To see how the factors emphasized by the external enforcement and management frameworks have been influencing Ukraine’s compliance with its obligations in the transport and infrastructure domains, we reviewed documents and performed a number of interviews with Ukrainian officials, representatives of businesses and civil society, as well as the EU Delegation in Kyiv.

We found that the EU does not have enough leverage on Ukrainian businesses. Ukraine’s responsibilities under the Association Agreement, however, often imply dismantling of large enterprises’ monopoly stance in some markets (e.g. railroad transportation) and/or require significant investments into modernization of infrastructure, e.g. to comply with energy efficiency requirements. Faced by such prospective changes, businesses use their leverage on Ukraine’s high-level politicians (ministers, parliament) to delay the adoption of the needed legislation. Consider, for example, the lengthy adoption process of the Law of Ukraine “On Internal Waterways”. This law that aligns Ukrainian legislation with the EU acquis was under discussion for several years and was finalized in 2020. New regulations on internal waterways pinched stakeholder interests in various industries, such as transport, shipbuilding, post infrastructure, energy, environment, and agriculture. As some of these stakeholders sought to protect their existing monopoly on the use of internal waterways, they exercised their influence over MPs to block the law adoption or lobby for provisions that would contradict the EU law. Another example is so far unsuccessful attempts to approximate Ukrainian legislation on railway transport with EU laws, so that the Ukrainian railroad market becomes open to European carriers with their own locomotives. Here, the Ukrainian monopolist state carrier “Ukrzaliznytsia” is a key stakeholder opposing the adoption of the Draft Law No 1196-1 “On Ukrainian railway transport”.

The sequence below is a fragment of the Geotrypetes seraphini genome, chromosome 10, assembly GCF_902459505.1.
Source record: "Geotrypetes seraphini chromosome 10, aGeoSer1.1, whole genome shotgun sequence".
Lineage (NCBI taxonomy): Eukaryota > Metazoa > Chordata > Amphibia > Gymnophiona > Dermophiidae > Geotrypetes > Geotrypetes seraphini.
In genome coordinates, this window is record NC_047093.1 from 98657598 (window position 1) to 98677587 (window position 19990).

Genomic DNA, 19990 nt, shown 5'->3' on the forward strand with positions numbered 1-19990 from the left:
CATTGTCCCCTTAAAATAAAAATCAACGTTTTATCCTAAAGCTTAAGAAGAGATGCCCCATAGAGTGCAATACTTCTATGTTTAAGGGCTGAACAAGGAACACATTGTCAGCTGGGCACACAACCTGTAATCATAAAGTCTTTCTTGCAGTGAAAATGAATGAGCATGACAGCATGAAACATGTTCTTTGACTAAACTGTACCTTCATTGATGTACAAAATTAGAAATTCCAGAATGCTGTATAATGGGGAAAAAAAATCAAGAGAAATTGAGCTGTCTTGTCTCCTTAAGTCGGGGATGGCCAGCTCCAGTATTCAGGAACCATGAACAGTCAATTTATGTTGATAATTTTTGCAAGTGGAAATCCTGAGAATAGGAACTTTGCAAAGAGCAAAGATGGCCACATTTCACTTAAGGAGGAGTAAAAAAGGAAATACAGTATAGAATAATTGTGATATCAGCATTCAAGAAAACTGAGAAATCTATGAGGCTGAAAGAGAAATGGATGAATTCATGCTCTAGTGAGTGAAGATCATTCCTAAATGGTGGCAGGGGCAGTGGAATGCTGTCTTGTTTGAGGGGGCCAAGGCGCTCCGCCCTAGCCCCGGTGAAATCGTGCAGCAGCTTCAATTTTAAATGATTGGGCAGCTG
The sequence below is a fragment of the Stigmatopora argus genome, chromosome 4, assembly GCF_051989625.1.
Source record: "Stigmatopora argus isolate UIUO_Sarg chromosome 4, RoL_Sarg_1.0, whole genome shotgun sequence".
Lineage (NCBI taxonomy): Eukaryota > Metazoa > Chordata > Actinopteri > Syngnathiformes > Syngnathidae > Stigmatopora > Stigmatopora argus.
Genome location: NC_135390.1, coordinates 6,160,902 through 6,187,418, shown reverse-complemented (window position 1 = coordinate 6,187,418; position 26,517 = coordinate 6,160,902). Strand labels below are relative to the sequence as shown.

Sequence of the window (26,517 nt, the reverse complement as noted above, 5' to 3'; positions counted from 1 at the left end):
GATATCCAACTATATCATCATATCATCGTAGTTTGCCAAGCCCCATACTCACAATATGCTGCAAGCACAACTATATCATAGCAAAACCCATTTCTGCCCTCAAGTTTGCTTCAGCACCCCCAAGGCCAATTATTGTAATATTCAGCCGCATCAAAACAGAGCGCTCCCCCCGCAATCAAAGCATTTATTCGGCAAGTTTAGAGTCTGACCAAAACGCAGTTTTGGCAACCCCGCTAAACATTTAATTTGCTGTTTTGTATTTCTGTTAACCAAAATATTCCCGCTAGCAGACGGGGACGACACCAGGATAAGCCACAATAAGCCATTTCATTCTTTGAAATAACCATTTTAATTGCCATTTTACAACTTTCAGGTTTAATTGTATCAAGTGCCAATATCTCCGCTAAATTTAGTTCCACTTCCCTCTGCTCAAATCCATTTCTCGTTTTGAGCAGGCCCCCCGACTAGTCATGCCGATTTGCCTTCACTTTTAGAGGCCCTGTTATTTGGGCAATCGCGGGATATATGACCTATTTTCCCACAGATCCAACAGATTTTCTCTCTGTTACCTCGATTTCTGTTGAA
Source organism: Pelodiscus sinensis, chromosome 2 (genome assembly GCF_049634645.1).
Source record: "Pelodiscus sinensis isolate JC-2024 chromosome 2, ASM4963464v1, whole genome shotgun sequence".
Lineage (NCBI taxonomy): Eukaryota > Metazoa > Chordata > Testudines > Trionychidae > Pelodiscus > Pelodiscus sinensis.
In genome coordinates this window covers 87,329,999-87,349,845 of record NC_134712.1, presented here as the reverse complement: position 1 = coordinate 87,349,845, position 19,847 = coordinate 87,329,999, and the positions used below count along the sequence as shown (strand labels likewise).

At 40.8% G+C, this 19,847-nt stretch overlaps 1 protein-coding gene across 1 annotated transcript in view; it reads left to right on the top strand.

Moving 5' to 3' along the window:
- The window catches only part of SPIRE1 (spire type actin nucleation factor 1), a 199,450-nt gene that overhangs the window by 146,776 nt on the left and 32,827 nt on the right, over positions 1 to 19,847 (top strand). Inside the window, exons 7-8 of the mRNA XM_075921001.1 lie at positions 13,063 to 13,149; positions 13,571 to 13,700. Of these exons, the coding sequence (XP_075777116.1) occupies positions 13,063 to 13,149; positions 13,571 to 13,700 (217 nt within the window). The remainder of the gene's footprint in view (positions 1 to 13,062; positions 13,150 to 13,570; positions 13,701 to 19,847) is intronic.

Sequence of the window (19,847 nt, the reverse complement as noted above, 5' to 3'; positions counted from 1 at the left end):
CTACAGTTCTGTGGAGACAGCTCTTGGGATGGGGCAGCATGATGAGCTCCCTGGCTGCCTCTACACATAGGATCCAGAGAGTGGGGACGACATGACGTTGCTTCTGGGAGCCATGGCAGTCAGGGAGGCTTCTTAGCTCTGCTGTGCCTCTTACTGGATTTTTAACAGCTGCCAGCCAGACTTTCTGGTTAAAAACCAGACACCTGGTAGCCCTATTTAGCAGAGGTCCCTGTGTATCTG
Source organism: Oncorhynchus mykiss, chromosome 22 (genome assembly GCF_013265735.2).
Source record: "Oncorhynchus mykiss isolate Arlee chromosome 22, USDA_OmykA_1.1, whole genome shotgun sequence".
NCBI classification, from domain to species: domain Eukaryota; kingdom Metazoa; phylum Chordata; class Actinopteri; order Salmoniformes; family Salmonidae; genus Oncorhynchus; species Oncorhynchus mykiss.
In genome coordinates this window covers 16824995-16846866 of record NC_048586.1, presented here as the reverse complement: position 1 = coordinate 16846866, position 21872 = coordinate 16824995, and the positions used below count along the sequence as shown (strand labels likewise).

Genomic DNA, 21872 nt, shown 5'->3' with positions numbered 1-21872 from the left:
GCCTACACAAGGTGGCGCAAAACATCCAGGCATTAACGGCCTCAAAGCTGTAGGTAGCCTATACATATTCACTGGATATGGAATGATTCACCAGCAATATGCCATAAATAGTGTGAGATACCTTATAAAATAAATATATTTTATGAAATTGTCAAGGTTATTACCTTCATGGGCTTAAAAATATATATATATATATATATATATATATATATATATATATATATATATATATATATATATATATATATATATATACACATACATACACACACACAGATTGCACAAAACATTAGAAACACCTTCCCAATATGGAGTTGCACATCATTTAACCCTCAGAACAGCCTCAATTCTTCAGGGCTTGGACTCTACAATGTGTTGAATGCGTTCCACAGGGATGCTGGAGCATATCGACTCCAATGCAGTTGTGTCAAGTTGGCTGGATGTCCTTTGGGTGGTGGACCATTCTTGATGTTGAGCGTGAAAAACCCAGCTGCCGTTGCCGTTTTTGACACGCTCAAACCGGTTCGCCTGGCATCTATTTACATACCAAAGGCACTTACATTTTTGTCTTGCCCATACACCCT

Poor coordination of authorities, inadequate financial capacity and constant shortage of personnel in the institutions dealing with European integration further complicate the adjustment of legislation.

Our study confirms that non-compliance of a third country with its commitments under an AA results from “interrelated and mutually reinforcing factors that shall in no case be viewed in isolation from one another”. On the one hand, institutional deficiencies can encourage domestic interest groups to defy a country’s obligations. On the other hand, inter-institutional discrepancy can exacerbate capacity issues. We also found that application of an in-depth qualitative method can both ensure deep understanding of challenges behind the AA implementation and help reveal loopholes for non-compliance based on small procedural problems. To the contrast, quantitative approaches that formally measure compliance progress do not allow to learn about issues and practices behind low compliance in a specific sector.